The head of Greece's far-left Syriza party, Alexis Tsipras, has been sworn in as prime minister and is set to lead an anti-austerity coalition government.
Turning up for the ceremony without a tie, the leftist took the oath less than 24 hours after winning the general election on an anti-austerity platform.
Earlier, he formed a coalition with the centre-right Independent Greeks.
European Commission head Jean-Claude Juncker has reminded him of the need to "ensure fiscal responsibility".
Congratulating Mr Tsipras on his election win, Mr Juncker said in a tweet: "The European Commission stands ready to continue assisting Greece in achieving these goals." He also referred to "promoting sustainable jobs and growth".
The Syriza leader has vowed to renegotiate the bailouts, which are worth €240bn (£179bn; $268bn).
Jeroen Dijsselbloem, head of the eurozone finance ministers' group (the Eurogroup), said after a meeting of the group in Brussels that it congratulated the new Greek government on its electoral success and looked forward to working with it.
He said it was too early to comment on the Syriza-led government's policies as they were still being formulated.
The euro recovered from an 11-year low against the US dollar as investors digested what Syriza's victory meant for the eurozone's future. Europe's main share markets also rose - after initial falls - on hopes that a compromise over Greece's bailout terms might be found.
It is likely that investors believe reason will prevail, and Berlin will sanction a write-off of Greece's excessive debts, BBC economics editor Robert Peston reports.
Analysis: Mark Lowen, BBC News, Athens
What unites Greece's new coalition partners is fierce opposition to budget cuts. Alexis Tsipras and Independent Greeks leader Panos Kammenos are anti-bailout to the core, frequently hitting out at the architects of austerity in Berlin and Brussels and pledging a new economic path. But that is where their common ground ends. In other areas, the two are unlikely bedfellows.
One is a socially liberal leftist, lambasting the "old faces" of Greek politics. The other is a hardline right-winger on issues such as immigration - and has been around in previous governments for some time. So why would Syriza join forces with Independent Greeks?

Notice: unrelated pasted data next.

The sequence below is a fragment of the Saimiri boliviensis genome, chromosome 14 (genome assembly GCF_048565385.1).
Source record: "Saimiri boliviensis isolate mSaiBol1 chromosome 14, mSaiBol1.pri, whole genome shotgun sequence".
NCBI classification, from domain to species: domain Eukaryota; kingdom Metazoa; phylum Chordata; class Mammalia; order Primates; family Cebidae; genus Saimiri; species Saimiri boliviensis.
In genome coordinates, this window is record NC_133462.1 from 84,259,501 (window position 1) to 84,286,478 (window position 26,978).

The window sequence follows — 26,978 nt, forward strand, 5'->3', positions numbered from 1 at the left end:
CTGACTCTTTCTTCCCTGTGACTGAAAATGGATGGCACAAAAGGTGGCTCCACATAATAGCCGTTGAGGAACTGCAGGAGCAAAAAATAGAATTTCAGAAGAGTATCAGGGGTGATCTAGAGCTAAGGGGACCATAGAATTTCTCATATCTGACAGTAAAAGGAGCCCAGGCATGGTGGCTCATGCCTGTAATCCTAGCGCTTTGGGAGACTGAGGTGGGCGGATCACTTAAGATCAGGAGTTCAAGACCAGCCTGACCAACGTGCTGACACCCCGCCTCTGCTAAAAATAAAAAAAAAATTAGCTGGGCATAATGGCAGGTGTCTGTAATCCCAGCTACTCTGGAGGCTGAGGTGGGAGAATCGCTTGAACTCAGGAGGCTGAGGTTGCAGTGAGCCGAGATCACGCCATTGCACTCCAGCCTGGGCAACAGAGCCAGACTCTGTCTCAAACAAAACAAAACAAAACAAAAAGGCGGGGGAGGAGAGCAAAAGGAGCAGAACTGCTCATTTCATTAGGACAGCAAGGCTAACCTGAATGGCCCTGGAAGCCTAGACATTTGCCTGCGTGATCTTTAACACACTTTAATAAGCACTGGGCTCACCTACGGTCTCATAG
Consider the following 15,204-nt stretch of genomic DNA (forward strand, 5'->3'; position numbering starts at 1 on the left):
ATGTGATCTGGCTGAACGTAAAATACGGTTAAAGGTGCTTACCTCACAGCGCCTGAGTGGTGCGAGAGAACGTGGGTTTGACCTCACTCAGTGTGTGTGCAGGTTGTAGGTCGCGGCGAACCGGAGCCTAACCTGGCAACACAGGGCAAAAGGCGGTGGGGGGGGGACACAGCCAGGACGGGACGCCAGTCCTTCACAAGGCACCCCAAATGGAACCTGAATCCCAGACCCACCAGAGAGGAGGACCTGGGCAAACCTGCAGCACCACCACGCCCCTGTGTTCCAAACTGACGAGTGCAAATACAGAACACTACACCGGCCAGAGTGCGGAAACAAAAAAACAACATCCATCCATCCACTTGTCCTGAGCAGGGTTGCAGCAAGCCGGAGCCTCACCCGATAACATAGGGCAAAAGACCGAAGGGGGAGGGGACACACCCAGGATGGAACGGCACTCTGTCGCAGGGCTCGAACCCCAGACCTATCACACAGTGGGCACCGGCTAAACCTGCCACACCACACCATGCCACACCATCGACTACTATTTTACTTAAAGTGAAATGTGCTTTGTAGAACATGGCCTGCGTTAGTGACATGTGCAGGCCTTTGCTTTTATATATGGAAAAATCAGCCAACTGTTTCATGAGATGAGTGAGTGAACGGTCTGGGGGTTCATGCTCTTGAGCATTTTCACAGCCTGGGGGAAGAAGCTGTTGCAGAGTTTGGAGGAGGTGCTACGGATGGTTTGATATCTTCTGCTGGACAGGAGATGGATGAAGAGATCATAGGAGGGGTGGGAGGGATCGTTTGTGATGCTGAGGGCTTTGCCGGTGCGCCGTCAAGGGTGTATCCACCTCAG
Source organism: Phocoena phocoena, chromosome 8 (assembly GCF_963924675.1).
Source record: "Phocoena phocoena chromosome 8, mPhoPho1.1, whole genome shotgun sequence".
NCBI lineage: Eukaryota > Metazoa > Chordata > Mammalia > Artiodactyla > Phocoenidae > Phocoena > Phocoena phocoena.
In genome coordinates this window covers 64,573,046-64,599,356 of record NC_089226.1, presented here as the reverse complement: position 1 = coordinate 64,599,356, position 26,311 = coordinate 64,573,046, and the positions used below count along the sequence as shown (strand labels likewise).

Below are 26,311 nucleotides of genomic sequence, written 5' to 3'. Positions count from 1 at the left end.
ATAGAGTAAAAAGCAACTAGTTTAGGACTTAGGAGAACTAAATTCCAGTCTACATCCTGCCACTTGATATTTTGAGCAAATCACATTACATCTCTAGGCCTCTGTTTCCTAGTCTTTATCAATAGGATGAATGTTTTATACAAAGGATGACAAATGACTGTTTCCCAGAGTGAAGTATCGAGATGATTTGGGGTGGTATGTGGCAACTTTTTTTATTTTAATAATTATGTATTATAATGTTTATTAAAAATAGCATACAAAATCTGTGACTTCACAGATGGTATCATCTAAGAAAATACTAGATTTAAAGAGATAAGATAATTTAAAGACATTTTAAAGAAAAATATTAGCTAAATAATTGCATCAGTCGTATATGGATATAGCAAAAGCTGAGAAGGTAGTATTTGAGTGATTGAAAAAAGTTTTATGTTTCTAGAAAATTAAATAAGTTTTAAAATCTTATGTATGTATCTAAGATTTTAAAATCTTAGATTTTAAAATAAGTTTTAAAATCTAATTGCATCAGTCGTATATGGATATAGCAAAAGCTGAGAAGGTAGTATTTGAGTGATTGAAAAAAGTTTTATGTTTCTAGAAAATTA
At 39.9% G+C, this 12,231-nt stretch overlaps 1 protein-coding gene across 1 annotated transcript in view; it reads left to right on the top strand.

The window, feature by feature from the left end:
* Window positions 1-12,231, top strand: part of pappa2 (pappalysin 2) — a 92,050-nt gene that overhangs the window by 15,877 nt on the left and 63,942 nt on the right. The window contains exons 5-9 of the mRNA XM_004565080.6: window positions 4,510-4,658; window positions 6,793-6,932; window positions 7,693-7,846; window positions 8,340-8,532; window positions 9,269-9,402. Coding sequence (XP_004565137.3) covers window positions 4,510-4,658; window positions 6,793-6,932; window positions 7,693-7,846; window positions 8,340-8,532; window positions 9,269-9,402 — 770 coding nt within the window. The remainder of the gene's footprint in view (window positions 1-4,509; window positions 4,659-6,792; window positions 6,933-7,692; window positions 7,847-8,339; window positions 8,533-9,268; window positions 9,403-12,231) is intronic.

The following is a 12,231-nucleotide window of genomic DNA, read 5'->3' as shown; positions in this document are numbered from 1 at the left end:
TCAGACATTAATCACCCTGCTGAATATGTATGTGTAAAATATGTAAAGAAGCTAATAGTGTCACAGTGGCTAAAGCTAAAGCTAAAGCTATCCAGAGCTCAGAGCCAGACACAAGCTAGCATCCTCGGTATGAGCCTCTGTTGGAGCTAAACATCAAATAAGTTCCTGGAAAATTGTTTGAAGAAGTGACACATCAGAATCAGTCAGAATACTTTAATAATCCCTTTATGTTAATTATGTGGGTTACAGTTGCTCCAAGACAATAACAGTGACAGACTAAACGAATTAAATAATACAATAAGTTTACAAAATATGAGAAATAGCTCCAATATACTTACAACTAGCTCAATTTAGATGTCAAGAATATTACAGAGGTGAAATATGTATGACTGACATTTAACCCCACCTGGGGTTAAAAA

Possibly because others refused - or were deemed too soft on the bailout. The River, a new, broadly centrist party which some expected to be the coalition partner, made clear it opposed Syriza's hard rhetoric towards Berlin.
The problem for Mr Tsipras is that many of his own supporters revile Mr Kammenos's conservatism and will be frustrated by the choice. And disappointing his supporters, to whom he has pledged so much, is not something Greece's new prime minister wants to repeat.
With all of the votes counted in Sunday's poll, Syriza has 149 seats, just two short of an absolute majority. The Greek Independents have 13 seats in the 300-seat parliament.
Breaking with tradition at his swearing-in, Mr Tsipras also refused the customary blessing from Orthodox priests.
In his first act as prime minister, he laid flowers at a memorial to Greek Resistance fighters killed by Nazi Germany during World War 2.
It is expected that a new cabinet will be formed on Tuesday.
The man tipped to become the new Greek finance minister, Yanis Varoufakis, told the BBC the austerity regime had been "fiscal waterboarding policies that have turned Greece into a debt colony".
The economy has shrunk drastically since the 2008 global financial crisis, and increasing unemployment has thrown many Greeks into poverty.
On Sunday, Mr Tsipras told jubilant supporters he wanted to write off half of Greece's debt, but was ready to negotiate "a viable solution" and wanted the country to stay in the eurozone.
The troika of lenders that bailed out Greece - the EU, the European Central Bank and the International Monetary Fund - imposed big budgetary cuts and demanded reform in return for the bailout money.
The EU's Commissioner for Economic and Financial Affairs, Pierre Moscovici, said the Eurogroup was ready to work with the new Greek government.
"We want a Greece that is able to stand on its own feet again," he said in Brussels. "We want a Greece which can create prosperity for all its people... but we also want a Greece which can repay its debts."
Martin Schulz, the speaker of the European Parliament and a leading German Social Democrat, urged the new Greek prime minister to stick to existing agreements to "stabilise the country and to stabilise the European Union".
Finnish Prime Minister Alexander Stubb warned his country had no intention of writing off Greece's debts but suggested the loan repayment period could be extended.
Finland, which faces a general election in April, has a reputation for taking a hawkish line on the bailouts.
New Greek coalition - allies and dates to watch
- Syriza, acronym meaning the "Radical Coalition of the Left", was formed in 2004 and is led by Alexis Tsipras, 40; first came to prominence after 2008 Greek riots
- The Greek Independents, a right-wing party formed as a New Democracy splinter in 2012 and led by Panos Kammenos; hard line on immigration
- Both allies want to end austerity and renegotiate Greece's debt
- 27 Jan: Government cabinet expected to be named
- 28 Feb: Bailout extension expires
- 20 Jul: 3.5bn euro bonds mature
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